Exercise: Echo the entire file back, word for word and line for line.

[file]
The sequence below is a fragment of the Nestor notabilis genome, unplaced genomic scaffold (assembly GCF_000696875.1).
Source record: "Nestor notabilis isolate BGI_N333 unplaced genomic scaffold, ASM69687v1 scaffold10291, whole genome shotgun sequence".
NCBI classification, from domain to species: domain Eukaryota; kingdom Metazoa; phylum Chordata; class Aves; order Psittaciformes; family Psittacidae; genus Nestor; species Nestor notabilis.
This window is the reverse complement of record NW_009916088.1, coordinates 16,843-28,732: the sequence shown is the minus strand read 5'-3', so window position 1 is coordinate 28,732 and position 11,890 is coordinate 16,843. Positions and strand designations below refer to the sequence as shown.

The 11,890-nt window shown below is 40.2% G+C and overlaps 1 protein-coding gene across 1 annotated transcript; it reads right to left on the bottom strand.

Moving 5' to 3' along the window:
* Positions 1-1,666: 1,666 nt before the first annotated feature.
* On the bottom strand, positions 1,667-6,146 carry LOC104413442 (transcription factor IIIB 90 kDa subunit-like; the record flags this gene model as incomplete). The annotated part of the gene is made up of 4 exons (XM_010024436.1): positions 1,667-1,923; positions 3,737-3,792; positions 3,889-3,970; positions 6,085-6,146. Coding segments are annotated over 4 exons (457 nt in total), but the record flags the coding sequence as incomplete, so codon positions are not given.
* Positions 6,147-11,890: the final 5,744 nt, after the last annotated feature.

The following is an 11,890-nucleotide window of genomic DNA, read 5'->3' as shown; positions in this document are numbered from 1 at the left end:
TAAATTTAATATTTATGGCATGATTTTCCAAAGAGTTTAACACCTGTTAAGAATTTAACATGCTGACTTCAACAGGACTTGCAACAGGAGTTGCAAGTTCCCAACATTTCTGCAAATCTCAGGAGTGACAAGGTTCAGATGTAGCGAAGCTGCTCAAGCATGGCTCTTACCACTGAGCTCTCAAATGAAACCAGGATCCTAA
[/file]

The sequence below is a fragment of the Nestor notabilis genome, unplaced genomic scaffold (assembly GCF_000696875.1).
Source record: "Nestor notabilis isolate BGI_N333 unplaced genomic scaffold, ASM69687v1 scaffold10291, whole genome shotgun sequence".
NCBI classification, from domain to species: domain Eukaryota; kingdom Metazoa; phylum Chordata; class Aves; order Psittaciformes; family Psittacidae; genus Nestor; species Nestor notabilis.
This window is the reverse complement of record NW_009916088.1, coordinates 16,843-28,732: the sequence shown is the minus strand read 5'-3', so window position 1 is coordinate 28,732 and position 11,890 is coordinate 16,843. Positions and strand designations below refer to the sequence as shown.

The 11,890-nt window shown below is 40.2% G+C and overlaps 1 protein-coding gene across 1 annotated transcript; it reads right to left on the bottom strand.

Moving 5' to 3' along the window:
* Positions 1-1,666: 1,666 nt before the first annotated feature.
* On the bottom strand, positions 1,667-6,146 carry LOC104413442 (transcription factor IIIB 90 kDa subunit-like; the record flags this gene model as incomplete). The annotated part of the gene is made up of 4 exons (XM_010024436.1): positions 1,667-1,923; positions 3,737-3,792; positions 3,889-3,970; positions 6,085-6,146. Coding segments are annotated over 4 exons (457 nt in total), but the record flags the coding sequence as incomplete, so codon positions are not given.
* Positions 6,147-11,890: the final 5,744 nt, after the last annotated feature.

The following is an 11,890-nucleotide window of genomic DNA, read 5'->3' as shown; positions in this document are numbered from 1 at the left end:
TAAATTTAATATTTATGGCATGATTTTCCAAAGAGTTTAACACCTGTTAAGAATTTAACATGCTGACTTCAACAGGACTTGCAACAGGAGTTGCAAGTTCCCAACATTTCTGCAAATCTCAGGAGTGACAAGGTTCAGATGTAGCGAAGCTGCTCAAGCATGGCTCTTACCACTGAGCTCTCAAATGAAACCAGGATCCTAA